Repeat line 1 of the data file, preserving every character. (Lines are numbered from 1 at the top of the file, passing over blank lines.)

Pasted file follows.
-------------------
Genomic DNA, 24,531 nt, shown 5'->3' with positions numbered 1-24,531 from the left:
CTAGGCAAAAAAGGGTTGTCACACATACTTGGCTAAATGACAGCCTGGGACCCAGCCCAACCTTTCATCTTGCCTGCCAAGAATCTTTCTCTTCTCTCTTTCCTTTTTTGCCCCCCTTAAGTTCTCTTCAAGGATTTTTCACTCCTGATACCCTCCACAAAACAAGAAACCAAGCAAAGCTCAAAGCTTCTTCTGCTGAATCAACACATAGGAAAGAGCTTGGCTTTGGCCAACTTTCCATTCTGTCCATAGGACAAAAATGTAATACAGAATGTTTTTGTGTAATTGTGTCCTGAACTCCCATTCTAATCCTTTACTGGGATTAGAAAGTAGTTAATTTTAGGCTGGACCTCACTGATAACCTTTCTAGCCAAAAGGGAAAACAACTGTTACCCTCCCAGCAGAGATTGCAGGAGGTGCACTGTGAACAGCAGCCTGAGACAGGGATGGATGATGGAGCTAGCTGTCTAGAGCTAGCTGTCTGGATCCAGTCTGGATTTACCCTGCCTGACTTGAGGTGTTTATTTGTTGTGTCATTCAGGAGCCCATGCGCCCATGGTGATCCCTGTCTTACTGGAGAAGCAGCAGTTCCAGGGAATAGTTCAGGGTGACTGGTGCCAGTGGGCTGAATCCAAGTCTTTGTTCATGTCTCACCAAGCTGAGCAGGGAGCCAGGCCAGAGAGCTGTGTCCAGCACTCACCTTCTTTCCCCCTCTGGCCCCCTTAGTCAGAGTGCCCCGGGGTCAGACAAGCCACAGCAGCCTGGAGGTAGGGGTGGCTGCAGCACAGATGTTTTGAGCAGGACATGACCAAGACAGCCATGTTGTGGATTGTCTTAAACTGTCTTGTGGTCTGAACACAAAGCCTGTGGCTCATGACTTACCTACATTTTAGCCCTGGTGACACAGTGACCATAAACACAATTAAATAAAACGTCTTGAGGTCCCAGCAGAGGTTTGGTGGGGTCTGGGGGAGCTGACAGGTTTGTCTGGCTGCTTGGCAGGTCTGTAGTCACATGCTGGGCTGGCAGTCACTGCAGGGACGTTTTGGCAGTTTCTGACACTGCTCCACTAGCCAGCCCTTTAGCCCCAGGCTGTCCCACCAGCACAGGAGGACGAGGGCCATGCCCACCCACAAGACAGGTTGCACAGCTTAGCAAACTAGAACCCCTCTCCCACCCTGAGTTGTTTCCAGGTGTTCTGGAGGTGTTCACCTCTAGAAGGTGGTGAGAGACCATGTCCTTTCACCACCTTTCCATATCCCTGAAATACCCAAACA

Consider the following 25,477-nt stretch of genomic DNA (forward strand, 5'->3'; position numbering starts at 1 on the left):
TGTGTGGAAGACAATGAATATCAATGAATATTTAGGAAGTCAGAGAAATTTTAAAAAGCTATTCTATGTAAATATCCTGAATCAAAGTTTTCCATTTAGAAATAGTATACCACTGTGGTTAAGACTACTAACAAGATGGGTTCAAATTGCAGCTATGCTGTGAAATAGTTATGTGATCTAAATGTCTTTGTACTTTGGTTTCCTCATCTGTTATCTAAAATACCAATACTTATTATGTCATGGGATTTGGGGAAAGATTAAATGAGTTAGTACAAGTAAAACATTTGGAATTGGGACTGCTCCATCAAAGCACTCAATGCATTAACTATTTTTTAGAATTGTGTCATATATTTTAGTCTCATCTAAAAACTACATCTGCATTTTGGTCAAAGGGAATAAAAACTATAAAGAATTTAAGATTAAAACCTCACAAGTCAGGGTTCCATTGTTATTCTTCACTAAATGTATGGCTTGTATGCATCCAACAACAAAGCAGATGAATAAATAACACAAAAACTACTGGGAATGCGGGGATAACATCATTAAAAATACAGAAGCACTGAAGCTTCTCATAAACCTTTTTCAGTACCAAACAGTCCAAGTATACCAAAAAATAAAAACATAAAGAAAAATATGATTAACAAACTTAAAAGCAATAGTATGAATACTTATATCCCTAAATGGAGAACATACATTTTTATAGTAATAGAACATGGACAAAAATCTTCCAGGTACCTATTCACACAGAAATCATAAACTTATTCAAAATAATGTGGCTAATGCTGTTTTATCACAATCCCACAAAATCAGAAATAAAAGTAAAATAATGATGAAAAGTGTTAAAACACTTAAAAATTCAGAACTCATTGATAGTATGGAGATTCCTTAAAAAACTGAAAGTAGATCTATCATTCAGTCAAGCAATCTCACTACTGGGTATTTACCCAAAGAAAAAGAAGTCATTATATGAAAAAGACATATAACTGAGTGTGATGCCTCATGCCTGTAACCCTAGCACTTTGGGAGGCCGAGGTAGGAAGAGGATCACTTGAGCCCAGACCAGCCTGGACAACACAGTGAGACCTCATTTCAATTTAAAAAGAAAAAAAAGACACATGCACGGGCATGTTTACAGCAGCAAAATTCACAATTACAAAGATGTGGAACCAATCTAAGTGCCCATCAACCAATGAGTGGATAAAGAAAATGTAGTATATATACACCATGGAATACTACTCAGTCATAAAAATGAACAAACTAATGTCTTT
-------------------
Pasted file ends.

Genomic DNA, 24,531 nt, shown 5'->3' with positions numbered 1-24,531 from the left: